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Twenty-nine years is a long damn time to wait. In 1989, the year that Tim Linehan headed west from New Hampshire to settle in Montana’s remote Yaak Valley, the Berlin Wall came down, the very first GPS satellite went up and Seinfeld premiered on television. A lot has changed since then, and over the following twenty-nine years, Tim and his wife, Joanne, built one of the most respected outfitting businesses in Montana. All the while, Tim waited, year after year, for a coveted Montana moose tag.

. . .

I first came to The Yaak in the fall of 2018 to chase mountain grouse in the Purcell Mountains with Tim and his brace of setters. I was blown away not just by the exceptional hunting but also by the reception I received from Tim and his wife, Joanne. A New Hampshireman by birth and a steadfast Red Sox fan to this day, Tim hasn’t lost an inch of his New England accent. He carries an excited energy, and his eyes are sharp and smiling. Joanne is the closest thing to a saint I’ve ever met, and her immense strength is hidden within a small frame and ever-smiling face. I was also taken by the ease with which Tim, a man nearing 60, moved through the thick timber of ruffed grouse habitat and up the steep, exposed slopes that led to blue grouse territory. While this valley may not be his by birth, it has taken him in so deeply that he seems as at home here as the wolves that have inhabited the Yaak, without interruption, for millennia.


After I left the Yaak last year, I carried with me one overriding thought—this is a strange place. It isn’t the kind of strange that pushes one away, though. For the intervening year, the Yaak had exerted an almost magnetic pull on me. It wasn’t as though I had much choice in the matter—I had to go back. This is a place unlike any other, sure, but that sense of comparison only serves to cheapen it. It is a place that stands on its own, a unique combination of loggers and hippies, of old lefts and hard rights and of came-here conspiracy theorists looking for a place to hide and born-here locals who’ve never felt a demand for cosmopolitan conveniences. Need the police? They’re in Libby, an hour south.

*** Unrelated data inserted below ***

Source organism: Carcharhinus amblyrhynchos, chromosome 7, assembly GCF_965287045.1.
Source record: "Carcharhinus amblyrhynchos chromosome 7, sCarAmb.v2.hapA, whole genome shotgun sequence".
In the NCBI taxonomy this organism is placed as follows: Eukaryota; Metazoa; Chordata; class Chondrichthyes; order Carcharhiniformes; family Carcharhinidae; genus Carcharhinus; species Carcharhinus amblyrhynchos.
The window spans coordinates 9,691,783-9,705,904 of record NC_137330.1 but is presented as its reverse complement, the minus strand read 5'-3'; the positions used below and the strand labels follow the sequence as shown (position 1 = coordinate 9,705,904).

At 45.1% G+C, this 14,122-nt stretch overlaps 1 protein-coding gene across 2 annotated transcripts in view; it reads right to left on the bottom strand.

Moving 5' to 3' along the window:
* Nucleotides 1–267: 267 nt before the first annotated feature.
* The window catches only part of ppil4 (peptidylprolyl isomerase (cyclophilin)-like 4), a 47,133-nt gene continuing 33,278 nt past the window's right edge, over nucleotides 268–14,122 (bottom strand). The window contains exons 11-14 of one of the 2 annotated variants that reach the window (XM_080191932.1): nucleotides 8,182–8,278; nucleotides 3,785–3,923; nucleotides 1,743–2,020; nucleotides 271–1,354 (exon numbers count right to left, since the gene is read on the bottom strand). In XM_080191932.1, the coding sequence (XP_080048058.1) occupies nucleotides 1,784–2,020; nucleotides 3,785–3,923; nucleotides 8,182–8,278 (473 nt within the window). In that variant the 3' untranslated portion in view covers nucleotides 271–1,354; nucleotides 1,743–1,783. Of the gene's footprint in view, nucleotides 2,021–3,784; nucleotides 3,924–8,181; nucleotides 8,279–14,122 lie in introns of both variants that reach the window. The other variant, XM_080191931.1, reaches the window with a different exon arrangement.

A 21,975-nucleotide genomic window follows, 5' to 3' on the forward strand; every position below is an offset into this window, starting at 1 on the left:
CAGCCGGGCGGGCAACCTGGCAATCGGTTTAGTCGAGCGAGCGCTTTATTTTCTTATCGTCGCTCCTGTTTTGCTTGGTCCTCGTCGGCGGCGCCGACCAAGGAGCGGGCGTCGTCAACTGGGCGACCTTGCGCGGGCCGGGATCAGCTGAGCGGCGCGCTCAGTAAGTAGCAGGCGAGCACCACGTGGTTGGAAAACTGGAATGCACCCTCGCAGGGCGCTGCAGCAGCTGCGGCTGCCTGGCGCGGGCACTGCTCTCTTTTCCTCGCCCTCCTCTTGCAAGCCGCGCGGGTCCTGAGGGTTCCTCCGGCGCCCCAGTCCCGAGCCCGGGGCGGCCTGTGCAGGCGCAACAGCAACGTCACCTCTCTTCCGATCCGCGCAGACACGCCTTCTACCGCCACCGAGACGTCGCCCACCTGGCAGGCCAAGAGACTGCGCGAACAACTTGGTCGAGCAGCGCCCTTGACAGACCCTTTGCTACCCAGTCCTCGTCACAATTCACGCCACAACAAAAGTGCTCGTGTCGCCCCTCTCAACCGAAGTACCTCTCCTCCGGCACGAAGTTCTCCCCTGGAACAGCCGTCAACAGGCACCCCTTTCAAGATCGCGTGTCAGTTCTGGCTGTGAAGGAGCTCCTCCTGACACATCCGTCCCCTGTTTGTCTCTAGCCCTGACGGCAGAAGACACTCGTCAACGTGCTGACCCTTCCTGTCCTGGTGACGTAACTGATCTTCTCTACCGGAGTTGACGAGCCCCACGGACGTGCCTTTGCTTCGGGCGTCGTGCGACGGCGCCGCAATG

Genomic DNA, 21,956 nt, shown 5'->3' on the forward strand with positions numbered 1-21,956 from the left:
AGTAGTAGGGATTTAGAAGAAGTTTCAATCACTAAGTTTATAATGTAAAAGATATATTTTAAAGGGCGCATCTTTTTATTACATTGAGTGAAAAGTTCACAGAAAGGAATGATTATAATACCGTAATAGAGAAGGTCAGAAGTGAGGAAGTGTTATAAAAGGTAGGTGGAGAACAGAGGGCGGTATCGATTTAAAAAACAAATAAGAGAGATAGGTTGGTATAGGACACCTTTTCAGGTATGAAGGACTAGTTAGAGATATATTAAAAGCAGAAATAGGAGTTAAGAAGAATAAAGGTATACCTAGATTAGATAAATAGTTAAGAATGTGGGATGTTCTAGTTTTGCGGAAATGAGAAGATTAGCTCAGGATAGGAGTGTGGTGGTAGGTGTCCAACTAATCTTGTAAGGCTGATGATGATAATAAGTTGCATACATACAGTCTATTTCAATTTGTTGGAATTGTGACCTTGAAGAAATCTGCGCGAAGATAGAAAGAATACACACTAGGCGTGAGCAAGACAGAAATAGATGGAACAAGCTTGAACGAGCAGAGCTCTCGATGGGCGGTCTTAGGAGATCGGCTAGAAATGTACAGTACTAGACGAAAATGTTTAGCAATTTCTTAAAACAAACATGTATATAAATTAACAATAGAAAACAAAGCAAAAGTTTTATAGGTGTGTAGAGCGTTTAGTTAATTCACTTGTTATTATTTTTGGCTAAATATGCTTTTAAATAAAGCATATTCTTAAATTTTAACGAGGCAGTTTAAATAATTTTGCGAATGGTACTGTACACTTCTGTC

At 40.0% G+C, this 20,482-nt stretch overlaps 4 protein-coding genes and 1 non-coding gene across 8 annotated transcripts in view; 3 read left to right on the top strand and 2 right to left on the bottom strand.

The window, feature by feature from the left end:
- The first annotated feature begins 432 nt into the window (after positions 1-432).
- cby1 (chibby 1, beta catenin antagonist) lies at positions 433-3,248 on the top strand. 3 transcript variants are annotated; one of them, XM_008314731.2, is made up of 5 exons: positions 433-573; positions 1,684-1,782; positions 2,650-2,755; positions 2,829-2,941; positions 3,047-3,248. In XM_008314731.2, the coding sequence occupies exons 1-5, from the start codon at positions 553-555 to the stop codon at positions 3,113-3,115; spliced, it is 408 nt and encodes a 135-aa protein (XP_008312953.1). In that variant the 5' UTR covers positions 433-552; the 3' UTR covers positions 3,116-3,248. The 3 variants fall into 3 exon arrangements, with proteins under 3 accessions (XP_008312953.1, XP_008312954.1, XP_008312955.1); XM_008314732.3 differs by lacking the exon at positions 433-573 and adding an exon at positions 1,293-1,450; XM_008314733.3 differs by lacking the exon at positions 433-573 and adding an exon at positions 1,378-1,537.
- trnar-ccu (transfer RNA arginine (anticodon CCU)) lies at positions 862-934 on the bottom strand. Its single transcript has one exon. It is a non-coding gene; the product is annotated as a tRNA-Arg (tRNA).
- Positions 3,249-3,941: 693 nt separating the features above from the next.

Returning in mid-September with onX Creative Director Dave Fields, then, felt like going home to a place that was never mine. We easily settled into one of the three cabins on the Linehan’s 25-acre piece and watched from the porch, drinks in hand, as the last of the evening light climbed toward the ridge on the far side of the valley. For the next few days, we wouldn’t see another hunter. We would, however, see a lot of birds.

. . .

Tim came to the Yaak almost by accident. After finishing school at the University of New Hampshire with a Creative Writing degree, he found himself driving up to northern New Hampshire to work in a fly shop on weekends. After scanning the pages of Fly Fisherman magazine and sending resumes to the fly shops that caught his attention, Tim secured a gig in Twin Bridges, MT. Through a series of fortunate coincidences, he was able to find a job caretaking a house in Yaak for the winter through his friend, Rick Bass. The plan was to head down to Twin Bridges when the snow melted, but things didn’t work out that way. Having fallen in love with the Yaak, Tim simply decided to stay. Joanne joined him soon after, teaching in the one-room schoolhouse and slinging drinks at the Red Dog Saloon as they began building a life together in Montana’s remote northwest.

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After the caretaking gig wrapped up, Tim went to work for a local outfitter and quickly took to the life. A couple years later, he was ready to head out on his own. In 1992, Linehan Outfitting Company was founded.

Since that time, Tim and Joanne have steadily built one of the most respected outfitting businesses in the state. Their motto, a guiding light as true today as it was at the outset, shines through in everything they do—it’s never been their ambition to be one of the biggest Montana fly fishing or Montana hunting companies in the West, it says, just one of the best.